April 2023 marks 10 years since Bassetlaw Food Bank was established as a charity. What was born from the desire of caring community members to support Bassetlaw residents dealing with food insecurity has continued with its core mission and has expanded in other ways to provide additional projects and services that support more people in more ways.

In this blog you’ll get to know two volunteers that have been around since the very beginning, and what their motivations are for volunteering for a decade.

Meet Reverend David Bean, a trustee, and Robin, a warehouse volunteer and occasional delivery driver.

Bassetlaw Food Bank logo

When and why did you start volunteering at Bassetlaw Food Bank?

Revd David Bean: I joined the conversation about food insecurity and the possibility of a food bank more or less at the beginning – when community groups, churches, agencies and concerned individuals gathered to discuss how we might work together.  I think I was at the second ever meeting over a decade ago – which I cannot quite believe! – and I have been there ever since, as a supporter, member of the managing committee and then as a trustee!

Robin: In April 2013, Bassetlaw Food Bank opened its doors in an old shop on Lowtown in Worksop and I was among the first volunteers. I started initially to keep me out of Tesco! Meaning, I had too much free time and needed to do something more productive with it.


What has been your driving force to continue volunteering for 10 years?

Revd David Bean: My motivation now is the same as when we first started – to see the hungry fed!  I am a local church minister, and so for me this is Christian compassion in action, looking not only to provide short term food aid but also to point people to sources of help to find longer term solutions.  But it is also about justice – as one of my heroes, the late Archbishop Desmond Tutu once said, it’s not enough “to be pulling people out of the river. We should be going upstream to find out why they’re falling in!”

Robin: I have always felt the need to be useful and I enjoy meeting new people so I have volunteered for various charities since I retired. This helped me to keep from under the feet of my wife and gave me interests outside the home. It’s only two hours a week but that’s enough for me to feel I still have a part to play in society. The charity has remained in need of the support of volunteers, which is the reason why I have stayed.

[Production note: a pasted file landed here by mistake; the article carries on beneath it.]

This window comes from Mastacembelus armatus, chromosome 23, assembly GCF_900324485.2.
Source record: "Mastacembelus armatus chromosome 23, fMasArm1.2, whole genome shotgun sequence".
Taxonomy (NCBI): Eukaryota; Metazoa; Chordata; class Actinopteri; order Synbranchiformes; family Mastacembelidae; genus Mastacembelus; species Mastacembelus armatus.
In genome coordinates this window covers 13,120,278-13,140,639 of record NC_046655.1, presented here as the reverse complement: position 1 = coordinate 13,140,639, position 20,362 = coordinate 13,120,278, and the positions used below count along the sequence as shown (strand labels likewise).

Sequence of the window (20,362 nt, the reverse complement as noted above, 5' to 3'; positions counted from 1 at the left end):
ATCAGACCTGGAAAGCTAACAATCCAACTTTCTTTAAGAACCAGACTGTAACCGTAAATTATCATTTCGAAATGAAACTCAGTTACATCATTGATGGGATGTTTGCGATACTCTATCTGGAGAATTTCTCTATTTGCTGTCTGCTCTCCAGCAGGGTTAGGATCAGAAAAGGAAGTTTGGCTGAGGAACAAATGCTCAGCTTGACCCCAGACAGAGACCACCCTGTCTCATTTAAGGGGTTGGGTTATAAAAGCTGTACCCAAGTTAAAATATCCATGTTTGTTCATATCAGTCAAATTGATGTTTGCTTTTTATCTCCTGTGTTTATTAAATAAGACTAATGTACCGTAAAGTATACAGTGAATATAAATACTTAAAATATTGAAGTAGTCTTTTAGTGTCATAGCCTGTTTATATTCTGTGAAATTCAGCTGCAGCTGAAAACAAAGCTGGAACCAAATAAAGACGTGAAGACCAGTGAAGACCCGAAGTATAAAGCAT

What has volunteering at Bassetlaw Food Bank taught you?

Revd David Bean: I have learned a huge amount about generosity!  The contribution made by the people of Bassetlaw is enormous.  And I have also seen what can be achieved when individuals, authorities, agencies, faith groups, businesses and charities work together in partnership.

Robin: The food bank has taught me how vital such charities are as government services have been reduced and how much kindness and generosity people have.


What are some of the changes that have occurred over your 10 years with the charity?

Revd David Bean: When I first started, the food bank was a host of different groups and people working together – I have seen this change and develop into a formal partnership and then into a properly constituted charity.  I have seen us start to operate out of our shop units, and then move into the centre in Manton.

Bassetlaw Food Bank continues to change, to evolve and to grow, to meet the continuing need in the community. I have seen us change from being solely a provider of emergency food parcels to be involved in other things that really help with food insecurity – the fruit and veg box scheme, social eating projects and our mobile community shop. And the newest venture the “Grow it, Fix it” project –  our allotments, orchard and white goods repair project in Manton – is hugely exciting!

Robin: There has been a lot of change in 10 years. This includes multiple operating sites, management changes, hundreds of volunteers, thousands of cans, packets and jars and lots of cake to keep us going. I have seen the enormous expansion of the food bank as the need has grown and I have been proud to be a small part of this essential service.


Is there anything you’d like the public to know about Bassetlaw Food Bank and the projects we run?

Revd David Bean: I would like the public to know just how brilliant our staff, volunteers and supporters are – we couldn’t manage without them.

Robin: Bassetlaw residents should also feel proud of their support for us, and I hope they will support our innovations such as the community shop which tours rural villages or the allotments and workshop which are being developed on site in Manton.


Thank you David and Robin for your long-term contribution to Bassetlaw Food Bank. Your support is truly invaluable.